EDITORIAL: Stop the fussin’ and come to the table to help Liberty Hill


The continuing flap in the seemingly never-ending saga between the City of Liberty Hill and the Liberty Hill Independent School District regarding water and sewer issues seems to be a local political example of the gridlock we so often see in Washington or Austin.

We all like to point to the nation’s Capital and pontificate that those governmental officials up there need to stop fussing, get along and get things done for the greater good. Well, the same thing needs to happen in Liberty Hill, but it hasn’t.

All involved seem to have honed their debate message down to a single gesture by pointing their fingers at the other side.

When the school Superintendent took the unusual step of coming to the City Council meeting Feb. 20  to ask for a sewer connection for the new high school the water supply issue was no longer on the table.

Let’s start there.

Did the school district originally intend to get its water from the Chisolm Trial Special Utility District all along? School district officials say no and we have no reason to disbelieve. They were duty bound to look for the lowest priced water. The fact that the school district hadn’t already been offered a ‘smoking hot deal’ by the city on water for the new high school seems a little hard to understand.

City officials were duty bound to try to gain a large and valuable customer for their new water utility department. Both entities are funded and owned by us — the taxpaers. So, whether you are a part of the smaller subset of Liberty Hill taxpayers or the much larger school district tax base, we were all due a fair shake and frankly some old fashioned cooperation by those who knew and had full and total understanding about the situation.

Instead, we have allegations of missing paperwork, missed deadlines, appeals and counter-appeals to governmental agencies up the chain that really amount to getting permission to not have to talk or deal with one another on the water issue. Remember, there are millions of dollars at stake here and billions of future developmental profits that could benefit the entire community.

Some folks suggest a backdoor deal was cut with Chisolm Trail water and that the City never had a chance to compete for the business. There are some already saying that any conversations with the city about water purchase were merely a sham. We have seen no evidence of anything like that. But if there was any impropriety, it most assuredly will come to light as these things always are eventually found out and made known.

It would be next to impossible to go back to the beginning and find out where things went wrong. But, this much we know: it was in the City’s best interest to act in good faith and secure a fair contract with the school district for water. If the bid was too high, the school district should have tried to negotiate a better price on behalf of its taxpayers.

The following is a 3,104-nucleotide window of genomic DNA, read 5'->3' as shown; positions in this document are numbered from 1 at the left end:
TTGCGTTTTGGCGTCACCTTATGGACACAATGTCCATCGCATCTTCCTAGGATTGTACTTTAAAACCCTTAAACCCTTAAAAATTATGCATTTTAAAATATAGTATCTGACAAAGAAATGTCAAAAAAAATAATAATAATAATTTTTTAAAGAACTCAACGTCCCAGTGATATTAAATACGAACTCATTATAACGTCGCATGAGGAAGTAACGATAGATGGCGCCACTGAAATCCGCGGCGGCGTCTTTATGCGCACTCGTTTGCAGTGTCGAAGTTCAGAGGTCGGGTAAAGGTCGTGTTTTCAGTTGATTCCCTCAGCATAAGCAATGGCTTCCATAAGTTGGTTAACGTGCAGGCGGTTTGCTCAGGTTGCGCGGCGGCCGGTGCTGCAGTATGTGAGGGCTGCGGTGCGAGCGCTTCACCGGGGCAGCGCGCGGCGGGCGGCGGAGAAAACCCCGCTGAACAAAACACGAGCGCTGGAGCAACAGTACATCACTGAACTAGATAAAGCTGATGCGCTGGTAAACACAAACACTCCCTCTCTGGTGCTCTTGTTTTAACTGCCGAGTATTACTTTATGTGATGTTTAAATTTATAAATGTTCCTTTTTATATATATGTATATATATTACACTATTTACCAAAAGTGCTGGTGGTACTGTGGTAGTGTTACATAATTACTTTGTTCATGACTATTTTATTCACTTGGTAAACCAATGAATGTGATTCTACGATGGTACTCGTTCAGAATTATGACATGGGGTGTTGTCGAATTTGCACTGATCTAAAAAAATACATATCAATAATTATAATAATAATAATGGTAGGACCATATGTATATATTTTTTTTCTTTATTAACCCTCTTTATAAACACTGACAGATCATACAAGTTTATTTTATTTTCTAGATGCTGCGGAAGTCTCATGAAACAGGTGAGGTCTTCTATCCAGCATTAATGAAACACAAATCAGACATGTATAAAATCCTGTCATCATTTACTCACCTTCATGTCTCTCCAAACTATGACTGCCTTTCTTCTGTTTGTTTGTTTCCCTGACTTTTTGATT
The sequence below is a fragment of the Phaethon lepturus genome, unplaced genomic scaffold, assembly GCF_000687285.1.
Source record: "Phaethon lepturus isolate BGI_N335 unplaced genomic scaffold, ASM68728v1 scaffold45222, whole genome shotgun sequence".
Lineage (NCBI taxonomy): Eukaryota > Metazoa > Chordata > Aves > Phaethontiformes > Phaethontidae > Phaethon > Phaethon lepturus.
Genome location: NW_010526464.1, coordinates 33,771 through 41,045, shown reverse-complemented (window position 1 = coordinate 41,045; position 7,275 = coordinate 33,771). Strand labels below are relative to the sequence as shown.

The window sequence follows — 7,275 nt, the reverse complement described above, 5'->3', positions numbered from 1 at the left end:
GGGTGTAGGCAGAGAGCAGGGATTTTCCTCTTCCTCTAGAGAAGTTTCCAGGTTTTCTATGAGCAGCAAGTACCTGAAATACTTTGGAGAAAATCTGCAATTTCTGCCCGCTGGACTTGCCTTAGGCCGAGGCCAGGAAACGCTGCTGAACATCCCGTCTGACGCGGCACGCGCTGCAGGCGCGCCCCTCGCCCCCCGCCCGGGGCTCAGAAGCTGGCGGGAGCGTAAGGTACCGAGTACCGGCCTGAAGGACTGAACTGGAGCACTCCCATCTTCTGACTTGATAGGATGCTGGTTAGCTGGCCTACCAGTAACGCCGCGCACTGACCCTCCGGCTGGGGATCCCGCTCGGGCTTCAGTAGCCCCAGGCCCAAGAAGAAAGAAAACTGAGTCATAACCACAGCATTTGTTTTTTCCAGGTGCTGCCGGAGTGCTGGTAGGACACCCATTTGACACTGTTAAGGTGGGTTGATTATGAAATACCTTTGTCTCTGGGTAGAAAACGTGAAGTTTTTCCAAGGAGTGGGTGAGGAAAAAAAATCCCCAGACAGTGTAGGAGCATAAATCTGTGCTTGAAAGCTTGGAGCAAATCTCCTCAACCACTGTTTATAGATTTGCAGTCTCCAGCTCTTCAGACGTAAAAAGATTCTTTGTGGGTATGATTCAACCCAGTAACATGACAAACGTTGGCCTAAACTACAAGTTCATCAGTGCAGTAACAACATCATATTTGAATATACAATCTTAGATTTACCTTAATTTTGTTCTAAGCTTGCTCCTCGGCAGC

To observers, district administrators appeared quick to throw the nod to the Florence-based competitor while certain City Council members seemed to think they could hold the school district hostage, economically speaking.

Despite all the back and forth, it’s important to note that if any of the rest of us were to set out to build a new house or a new home for our business, we would have a plan for water and wastewater well in advance of pushing dirt. Fourteen months out with such crucial infrastructure still undecided, it’s no wonder that school officials are scrambling to find a quick solution and city government is suddenly viewed as the holdup and accused of throwing up roadblocks.

Regardless of whether either entity was in the wrong, one thing is certain, the system failed. The people who had the knowledge of the facts and the responsibility to act in good faith decided to go another direction. Somewhere along the way, the adults in the community should have swallowed their personal and institutional pride and worked out a deal between two governmental entities that would have had a positive, lasting impact for the future.

As it stands now there are winners and losers. There are those who politically can claim they won a hand and no doubt there are those who still hold a few cards and are waiting to play the payback game.

The danger of brinksmanship and game playing is that the real owners — those of us who fund both entities — will actually lose. And someday, we fear this community will look back on this fiasco and wish that the grownups had just picked up the phone or walked a few blocks down the road and laid down their weapons.

If indeed, there is still a chance for the school district to get what it needs from the City of Liberty Hill at a fair and reasonable price, we encourage decision makers to put personalities aside and come to the table prepared to lay down all the cards.

The truth is that investing in city infrastructure will have a bigger far-reaching impact on the future of our community than spending our tax dollars to improve a system that might one day belong to the City of Georgetown or some other entity.

We sure hope our leaders haven’t forgotten that the original mission was to build a school. Maybe we need to all take a deep breath and remember what we tell our children all the time about being their brother’s keeper, that they should do unto others as they would have them do unto them and you know that part about loving their neighbors…